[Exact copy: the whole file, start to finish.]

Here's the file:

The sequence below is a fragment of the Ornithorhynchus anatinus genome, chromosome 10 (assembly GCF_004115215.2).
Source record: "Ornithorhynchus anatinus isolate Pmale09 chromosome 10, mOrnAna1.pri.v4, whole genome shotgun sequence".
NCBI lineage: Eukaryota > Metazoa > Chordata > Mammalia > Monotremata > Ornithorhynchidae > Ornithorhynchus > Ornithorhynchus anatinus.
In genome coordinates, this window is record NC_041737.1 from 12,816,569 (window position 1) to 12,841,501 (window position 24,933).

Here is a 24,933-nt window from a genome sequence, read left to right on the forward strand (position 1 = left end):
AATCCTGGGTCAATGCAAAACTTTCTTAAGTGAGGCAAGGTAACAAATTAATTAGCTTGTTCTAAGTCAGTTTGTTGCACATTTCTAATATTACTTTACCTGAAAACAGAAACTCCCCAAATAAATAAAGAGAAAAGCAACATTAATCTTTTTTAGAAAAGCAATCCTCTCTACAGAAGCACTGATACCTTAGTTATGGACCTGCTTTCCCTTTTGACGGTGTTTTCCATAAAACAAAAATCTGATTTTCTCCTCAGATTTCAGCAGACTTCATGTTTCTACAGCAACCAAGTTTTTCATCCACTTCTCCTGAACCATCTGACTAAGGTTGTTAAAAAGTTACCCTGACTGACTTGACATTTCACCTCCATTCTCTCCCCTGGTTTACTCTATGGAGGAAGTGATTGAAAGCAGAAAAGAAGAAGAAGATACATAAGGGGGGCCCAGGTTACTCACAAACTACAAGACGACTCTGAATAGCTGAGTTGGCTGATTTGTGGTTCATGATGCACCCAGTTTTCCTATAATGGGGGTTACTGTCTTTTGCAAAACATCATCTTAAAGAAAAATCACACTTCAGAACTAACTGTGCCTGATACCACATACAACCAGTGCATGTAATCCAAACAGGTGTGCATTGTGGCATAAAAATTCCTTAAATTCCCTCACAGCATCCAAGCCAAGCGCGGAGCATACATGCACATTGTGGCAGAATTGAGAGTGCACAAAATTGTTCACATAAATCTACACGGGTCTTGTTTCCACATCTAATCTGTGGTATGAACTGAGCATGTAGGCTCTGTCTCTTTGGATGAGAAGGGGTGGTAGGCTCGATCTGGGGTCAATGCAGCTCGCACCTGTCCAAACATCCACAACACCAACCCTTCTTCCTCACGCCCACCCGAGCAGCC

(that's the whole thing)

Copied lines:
The sequence below is a fragment of the Ornithorhynchus anatinus genome, chromosome 10 (assembly GCF_004115215.2).
Source record: "Ornithorhynchus anatinus isolate Pmale09 chromosome 10, mOrnAna1.pri.v4, whole genome shotgun sequence".
NCBI lineage: Eukaryota > Metazoa > Chordata > Mammalia > Monotremata > Ornithorhynchidae > Ornithorhynchus > Ornithorhynchus anatinus.
In genome coordinates, this window is record NC_041737.1 from 12,816,569 (window position 1) to 12,841,501 (window position 24,933).

Here is a 24,933-nt window from a genome sequence, read left to right on the forward strand (position 1 = left end):
AATCCTGGGTCAATGCAAAACTTTCTTAAGTGAGGCAAGGTAACAAATTAATTAGCTTGTTCTAAGTCAGTTTGTTGCACATTTCTAATATTACTTTACCTGAAAACAGAAACTCCCCAAATAAATAAAGAGAAAAGCAACATTAATCTTTTTTAGAAAAGCAATCCTCTCTACAGAAGCACTGATACCTTAGTTATGGACCTGCTTTCCCTTTTGACGGTGTTTTCCATAAAACAAAAATCTGATTTTCTCCTCAGATTTCAGCAGACTTCATGTTTCTACAGCAACCAAGTTTTTCATCCACTTCTCCTGAACCATCTGACTAAGGTTGTTAAAAAGTTACCCTGACTGACTTGACATTTCACCTCCATTCTCTCCCCTGGTTTACTCTATGGAGGAAGTGATTGAAAGCAGAAAAGAAGAAGAAGATACATAAGGGGGGCCCAGGTTACTCACAAACTACAAGACGACTCTGAATAGCTGAGTTGGCTGATTTGTGGTTCATGATGCACCCAGTTTTCCTATAATGGGGGTTACTGTCTTTTGCAAAACATCATCTTAAAGAAAAATCACACTTCAGAACTAACTGTGCCTGATACCACATACAACCAGTGCATGTAATCCAAACAGGTGTGCATTGTGGCATAAAAATTCCTTAAATTCCCTCACAGCATCCAAGCCAAGCGCGGAGCATACATGCACATTGTGGCAGAATTGAGAGTGCACAAAATTGTTCACATAAATCTACACGGGTCTTGTTTCCACATCTAATCTGTGGTATGAACTGAGCATGTAGGCTCTGTCTCTTTGGATGAGAAGGGGTGGTAGGCTCGATCTGGGGTCAATGCAGCTCGCACCTGTCCAAACATCCACAACACCAACCCTTCTTCCTCACGCCCACCCGAGCAGCC